Microscopic examination of DAPI-stained cells synchronized as in the flow cytometry experiment supports the G1/S delay in mob2Δ ras2Δ cells. Wild-type, ras2Δ, and mob2Δ cells begin budding about 30 min after release from α-factor arrest, while mob2Δ ras2Δ cells begin budding 60 min after release (Fig. (Fig.7C;7C; data not shown). Forward-angle light scattering in a flow cytometer provides a measure of the cell size distribution. Disruption of either RAS2 or MOB2 alone did not significantly affect the overall cell size distribution; however deletion of both MOB2 and RAS2 resulted in an increased average cell size (Fig. (Fig.7D7D).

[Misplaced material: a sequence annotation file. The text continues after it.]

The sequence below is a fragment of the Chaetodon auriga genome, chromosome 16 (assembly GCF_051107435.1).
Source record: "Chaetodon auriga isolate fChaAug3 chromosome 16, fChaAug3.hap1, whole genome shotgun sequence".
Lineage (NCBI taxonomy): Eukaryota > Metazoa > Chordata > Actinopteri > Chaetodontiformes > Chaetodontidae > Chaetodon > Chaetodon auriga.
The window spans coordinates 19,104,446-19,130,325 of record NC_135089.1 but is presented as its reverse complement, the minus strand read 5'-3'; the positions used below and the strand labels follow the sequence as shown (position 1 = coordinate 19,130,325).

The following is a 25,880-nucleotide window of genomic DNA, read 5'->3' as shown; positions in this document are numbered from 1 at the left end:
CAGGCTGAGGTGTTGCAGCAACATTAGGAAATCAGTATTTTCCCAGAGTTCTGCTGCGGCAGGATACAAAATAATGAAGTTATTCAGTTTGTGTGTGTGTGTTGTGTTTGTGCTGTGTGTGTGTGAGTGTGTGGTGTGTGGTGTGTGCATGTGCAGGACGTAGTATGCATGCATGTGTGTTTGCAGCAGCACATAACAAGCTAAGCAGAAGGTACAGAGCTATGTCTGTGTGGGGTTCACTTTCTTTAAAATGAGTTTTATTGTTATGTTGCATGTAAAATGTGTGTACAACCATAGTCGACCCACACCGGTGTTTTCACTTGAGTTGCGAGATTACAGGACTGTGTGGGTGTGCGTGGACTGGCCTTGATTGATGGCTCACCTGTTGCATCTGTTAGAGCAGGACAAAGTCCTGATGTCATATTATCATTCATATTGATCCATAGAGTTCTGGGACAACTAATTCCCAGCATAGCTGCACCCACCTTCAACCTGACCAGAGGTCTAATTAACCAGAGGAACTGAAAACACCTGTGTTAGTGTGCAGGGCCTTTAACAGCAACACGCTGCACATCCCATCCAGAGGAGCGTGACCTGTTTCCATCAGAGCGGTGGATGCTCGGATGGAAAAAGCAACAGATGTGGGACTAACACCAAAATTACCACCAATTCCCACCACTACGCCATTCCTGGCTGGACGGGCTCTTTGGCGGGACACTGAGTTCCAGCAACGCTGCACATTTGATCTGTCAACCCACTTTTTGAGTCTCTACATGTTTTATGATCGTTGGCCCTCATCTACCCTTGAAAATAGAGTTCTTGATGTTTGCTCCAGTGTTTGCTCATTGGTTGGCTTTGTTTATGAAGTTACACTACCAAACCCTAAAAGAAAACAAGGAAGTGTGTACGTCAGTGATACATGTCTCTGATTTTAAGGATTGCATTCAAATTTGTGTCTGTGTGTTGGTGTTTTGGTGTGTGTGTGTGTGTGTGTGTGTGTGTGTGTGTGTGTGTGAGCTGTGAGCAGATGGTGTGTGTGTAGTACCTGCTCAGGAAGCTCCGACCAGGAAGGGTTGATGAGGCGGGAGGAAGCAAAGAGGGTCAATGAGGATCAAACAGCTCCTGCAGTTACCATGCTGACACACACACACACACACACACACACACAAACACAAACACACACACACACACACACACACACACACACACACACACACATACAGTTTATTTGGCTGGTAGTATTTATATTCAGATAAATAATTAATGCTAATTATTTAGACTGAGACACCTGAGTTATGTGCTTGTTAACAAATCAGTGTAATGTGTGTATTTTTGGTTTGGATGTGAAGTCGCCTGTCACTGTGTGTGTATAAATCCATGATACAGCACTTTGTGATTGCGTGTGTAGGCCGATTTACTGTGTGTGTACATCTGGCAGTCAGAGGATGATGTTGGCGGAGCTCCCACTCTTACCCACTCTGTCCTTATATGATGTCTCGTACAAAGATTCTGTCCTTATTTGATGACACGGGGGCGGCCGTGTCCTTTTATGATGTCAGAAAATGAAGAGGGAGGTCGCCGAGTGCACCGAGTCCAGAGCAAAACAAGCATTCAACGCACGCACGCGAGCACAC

The observed increase in the length of time mob2Δ ras2Δ cells spend in G1 following α-factor arrest could be due to an increase in α-factor sensitivity. To address this, wild-type, mob2Δ, and mob2Δ ras2Δ cells were synchronized with α-factor and washed and division time was analyzed using time-lapse microscopy. Cells were followed for two division cycles, and the time between the formation of the first and second buds from the same mother cell was measured (Fig. (Fig.7E).7E). On average, the second bud from mob2Δ ras2Δ mother cells appeared approximately 200 min after the emergence of the first bud following release from the arrest, whereas wild-type cells and mob2Δ cells produced a second bud within an average of 118 and 123 min, respectively (Fig. (Fig.7E;7E; more than 30 cells analyzed; P < 10−17). mob2Δ ras2Δ daughter cells also took longer to bud (n = 19, approximately 250 min, P < 0.002) than wild-type (n = 24, average about 135 min) or mob2Δ (n = 25, approximately 140 min (Fig. (Fig.7F)7F) cells. Even though the cells were initially synchronized with α-factor, the second- and third-generation mob2Δ ras2Δ cells analyzed still exhibited a significant cell cycle delay even though they had not been exposed to this treatment. This indicates that deletion of MOB2 and RAS2 results in a true delay in cell cycle progression rather than exacerbated α-factor sensitivity.